Working Women, Trade Unionism and Politics in Ireland, 1830–1945

  • Maria Luddy


Among the episodes of Irish women’s trade union activism rescued from the archives by Theresa Moriarty is an account of a strike in Carroll’s tobacco factory in Dundalk. About 200 women worked in the factory in 1912 and were paid around four shillings a week. The Irish Transport and General Workers’ Union (ITGWU), which had organised the women workers, sought an increase of one shilling a week for them. Carroll’s responded by telling the women that they were being put on piecework, something the management promised would enable the women to increase their weekly wages by 50 per cent. The women refused and 50 workers went on strike on 5 January 1912. The strike lasted for nine weeks. In that period the town witnessed a group of women picketing the factory daily, confronting those women workers who continued to work in the factory, attending weekly union meetings held in the town square, and engaging in what the local newspaper termed ‘discreditable’ conduct. Their actions were reported with horror by the local press. On 13 January, the Dundalk Democrat observed:

There were some exciting and discreditable incidents in Dundalk on Saturday night in connection with the strike at Messers Carroll’s tobacco factory. A number of girls who had worked during the strike, whilst engaged in the usual Saturday night promenade or shopping were attacked by those who had left off duty, and came in for rough treatment. One girl, whose name was stated to be Lennon, came in for a good deal of abuse at the hands of the strikers and she was obliged to find refuge in Messers Fakin’s shop in Clanbrassil street. It was only when the Very Rev. Father Corcoran interceded for her that she found it possible to make her way home, in the company of the Rev. Gentleman. Another girl was pursued into a shop and the windows smashed. The father of a girl who remained at work was assaulted by some of the girl strikers and male friends. Still another girl was badly mauled going home through Church Lane. As a consequence of this violence Messers Carroll have made arrangements for their employees to sleep and eat on the premises. The girls who went to work on Monday morning — about 150 — did so an hour earlier than usual, so that the strikers who had assembled at the usual hour to indulge in what they called ‘peaceful picketing’ were disappointed.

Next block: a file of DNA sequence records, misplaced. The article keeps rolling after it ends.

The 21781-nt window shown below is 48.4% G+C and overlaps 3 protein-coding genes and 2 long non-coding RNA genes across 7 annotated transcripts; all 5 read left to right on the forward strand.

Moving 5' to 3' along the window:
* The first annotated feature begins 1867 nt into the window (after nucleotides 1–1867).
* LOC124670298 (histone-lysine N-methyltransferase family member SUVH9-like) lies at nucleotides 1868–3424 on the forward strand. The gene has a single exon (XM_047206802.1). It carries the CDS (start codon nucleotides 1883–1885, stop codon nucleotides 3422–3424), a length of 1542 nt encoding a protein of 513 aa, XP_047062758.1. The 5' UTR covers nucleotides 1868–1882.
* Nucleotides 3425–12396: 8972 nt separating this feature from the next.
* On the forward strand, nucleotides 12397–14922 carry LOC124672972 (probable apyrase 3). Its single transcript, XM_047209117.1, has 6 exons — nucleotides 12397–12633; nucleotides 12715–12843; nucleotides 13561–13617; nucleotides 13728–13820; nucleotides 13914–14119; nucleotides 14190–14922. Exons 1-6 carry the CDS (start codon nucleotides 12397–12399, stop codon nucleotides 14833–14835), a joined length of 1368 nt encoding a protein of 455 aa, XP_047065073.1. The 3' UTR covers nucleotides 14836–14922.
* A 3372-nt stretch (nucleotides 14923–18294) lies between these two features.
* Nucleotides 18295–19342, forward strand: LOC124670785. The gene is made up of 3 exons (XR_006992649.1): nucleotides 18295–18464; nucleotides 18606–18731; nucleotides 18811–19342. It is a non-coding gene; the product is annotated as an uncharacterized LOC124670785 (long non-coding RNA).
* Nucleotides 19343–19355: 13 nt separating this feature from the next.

On several evenings the girl strikers and their sympathisers paraded the town in crowds, booing and hissing at the houses of those who remained ‘on’. Some stones were thrown and the windows of the workers’ houses (which were guarded by the police) broken. Messers Carroll’s are protected by over a dozen police. It is stated that some 50 extra police are stationed in Dundalk during the week with two district inspectors. The rate payers will have to pay for these.1


Trade Union Irish Woman Woman Worker Police Report Tenant Farmer 
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© Maria Luddy 2005

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  • Maria Luddy

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